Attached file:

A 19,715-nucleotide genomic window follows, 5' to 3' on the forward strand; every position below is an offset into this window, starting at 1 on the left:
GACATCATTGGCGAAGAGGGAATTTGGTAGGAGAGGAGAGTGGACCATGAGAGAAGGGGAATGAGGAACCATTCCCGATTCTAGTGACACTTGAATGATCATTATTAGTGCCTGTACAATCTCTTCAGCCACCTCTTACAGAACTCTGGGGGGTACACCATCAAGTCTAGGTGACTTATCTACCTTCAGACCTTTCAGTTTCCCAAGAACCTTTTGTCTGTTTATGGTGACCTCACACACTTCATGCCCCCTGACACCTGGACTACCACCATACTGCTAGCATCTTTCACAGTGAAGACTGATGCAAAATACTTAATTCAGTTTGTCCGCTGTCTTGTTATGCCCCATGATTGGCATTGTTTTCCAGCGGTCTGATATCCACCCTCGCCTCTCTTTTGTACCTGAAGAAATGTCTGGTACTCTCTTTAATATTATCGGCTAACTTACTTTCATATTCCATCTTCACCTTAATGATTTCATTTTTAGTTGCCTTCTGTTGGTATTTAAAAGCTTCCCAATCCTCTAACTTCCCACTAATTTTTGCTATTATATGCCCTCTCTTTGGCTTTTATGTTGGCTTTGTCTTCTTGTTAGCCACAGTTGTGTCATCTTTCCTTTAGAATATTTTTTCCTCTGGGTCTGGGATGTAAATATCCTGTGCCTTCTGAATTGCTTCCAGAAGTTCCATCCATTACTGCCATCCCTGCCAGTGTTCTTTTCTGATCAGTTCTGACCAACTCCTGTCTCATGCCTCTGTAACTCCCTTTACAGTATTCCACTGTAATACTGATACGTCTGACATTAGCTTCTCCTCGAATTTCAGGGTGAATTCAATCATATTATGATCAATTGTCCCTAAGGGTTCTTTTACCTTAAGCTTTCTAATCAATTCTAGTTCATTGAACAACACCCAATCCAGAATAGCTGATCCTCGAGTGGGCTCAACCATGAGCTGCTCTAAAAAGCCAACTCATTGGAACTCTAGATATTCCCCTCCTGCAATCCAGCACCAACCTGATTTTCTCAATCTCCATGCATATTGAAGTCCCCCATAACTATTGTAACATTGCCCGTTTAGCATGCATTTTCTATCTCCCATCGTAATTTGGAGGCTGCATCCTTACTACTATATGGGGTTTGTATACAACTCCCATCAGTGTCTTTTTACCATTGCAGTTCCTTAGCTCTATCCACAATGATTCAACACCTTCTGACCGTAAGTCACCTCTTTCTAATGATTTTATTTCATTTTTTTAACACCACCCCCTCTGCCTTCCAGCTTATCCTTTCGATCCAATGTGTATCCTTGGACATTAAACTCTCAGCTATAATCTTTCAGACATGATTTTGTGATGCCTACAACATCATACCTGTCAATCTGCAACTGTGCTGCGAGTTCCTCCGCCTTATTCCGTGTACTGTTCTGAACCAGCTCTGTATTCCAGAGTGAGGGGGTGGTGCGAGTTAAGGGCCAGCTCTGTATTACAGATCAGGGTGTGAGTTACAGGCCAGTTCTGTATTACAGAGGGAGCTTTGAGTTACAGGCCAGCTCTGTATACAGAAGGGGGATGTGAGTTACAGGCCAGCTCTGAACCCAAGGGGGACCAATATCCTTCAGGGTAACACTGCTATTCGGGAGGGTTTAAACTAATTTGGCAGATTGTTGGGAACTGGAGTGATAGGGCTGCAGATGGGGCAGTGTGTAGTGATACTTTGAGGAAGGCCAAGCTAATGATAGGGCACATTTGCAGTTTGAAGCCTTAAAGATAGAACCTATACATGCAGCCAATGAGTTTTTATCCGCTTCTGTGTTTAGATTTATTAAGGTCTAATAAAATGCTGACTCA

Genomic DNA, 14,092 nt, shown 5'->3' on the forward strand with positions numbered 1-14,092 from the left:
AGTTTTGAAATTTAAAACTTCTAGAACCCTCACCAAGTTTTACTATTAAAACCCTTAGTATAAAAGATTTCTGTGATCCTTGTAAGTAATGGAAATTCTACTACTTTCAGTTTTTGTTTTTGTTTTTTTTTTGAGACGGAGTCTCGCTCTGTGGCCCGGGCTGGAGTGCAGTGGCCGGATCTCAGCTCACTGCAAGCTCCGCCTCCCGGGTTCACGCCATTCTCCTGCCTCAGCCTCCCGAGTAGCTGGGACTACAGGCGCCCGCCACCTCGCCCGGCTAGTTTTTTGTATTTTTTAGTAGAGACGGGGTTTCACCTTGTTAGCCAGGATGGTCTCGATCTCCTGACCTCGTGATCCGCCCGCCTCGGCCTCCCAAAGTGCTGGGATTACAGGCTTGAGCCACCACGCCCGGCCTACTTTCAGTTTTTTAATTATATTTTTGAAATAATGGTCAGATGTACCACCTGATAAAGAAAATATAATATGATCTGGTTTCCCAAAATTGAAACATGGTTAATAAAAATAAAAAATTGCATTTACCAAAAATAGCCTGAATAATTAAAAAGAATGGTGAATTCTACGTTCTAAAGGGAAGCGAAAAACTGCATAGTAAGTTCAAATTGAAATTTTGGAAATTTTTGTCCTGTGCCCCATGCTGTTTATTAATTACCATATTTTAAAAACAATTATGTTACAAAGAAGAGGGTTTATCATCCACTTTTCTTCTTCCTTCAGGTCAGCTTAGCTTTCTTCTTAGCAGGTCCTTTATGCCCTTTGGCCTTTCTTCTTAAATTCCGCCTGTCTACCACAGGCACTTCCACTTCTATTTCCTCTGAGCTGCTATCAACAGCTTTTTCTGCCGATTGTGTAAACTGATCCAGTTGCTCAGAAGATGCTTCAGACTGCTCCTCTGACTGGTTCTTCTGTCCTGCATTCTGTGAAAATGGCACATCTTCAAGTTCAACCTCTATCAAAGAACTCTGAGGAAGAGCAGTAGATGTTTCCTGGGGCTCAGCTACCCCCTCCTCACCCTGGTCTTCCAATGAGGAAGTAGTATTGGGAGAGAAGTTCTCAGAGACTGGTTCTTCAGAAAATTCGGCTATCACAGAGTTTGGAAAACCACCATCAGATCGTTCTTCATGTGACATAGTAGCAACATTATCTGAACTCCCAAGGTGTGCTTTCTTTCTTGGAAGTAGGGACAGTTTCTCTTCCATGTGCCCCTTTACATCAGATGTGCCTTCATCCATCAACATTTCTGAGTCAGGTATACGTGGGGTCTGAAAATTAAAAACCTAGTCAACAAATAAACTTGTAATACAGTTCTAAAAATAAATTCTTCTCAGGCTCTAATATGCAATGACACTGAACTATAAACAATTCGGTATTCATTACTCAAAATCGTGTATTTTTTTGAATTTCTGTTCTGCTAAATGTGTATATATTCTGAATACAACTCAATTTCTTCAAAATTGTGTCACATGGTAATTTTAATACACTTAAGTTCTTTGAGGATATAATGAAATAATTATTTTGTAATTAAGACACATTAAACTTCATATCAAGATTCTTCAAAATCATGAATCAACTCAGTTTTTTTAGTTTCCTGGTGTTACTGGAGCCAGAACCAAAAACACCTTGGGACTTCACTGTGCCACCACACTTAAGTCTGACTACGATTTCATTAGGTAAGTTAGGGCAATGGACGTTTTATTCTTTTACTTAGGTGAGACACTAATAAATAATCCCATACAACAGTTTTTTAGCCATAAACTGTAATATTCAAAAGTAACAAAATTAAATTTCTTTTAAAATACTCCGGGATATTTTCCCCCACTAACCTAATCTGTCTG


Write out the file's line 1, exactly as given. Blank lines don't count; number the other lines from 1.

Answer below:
A 19,715-nucleotide genomic window follows, 5' to 3' on the forward strand; every position below is an offset into this window, starting at 1 on the left: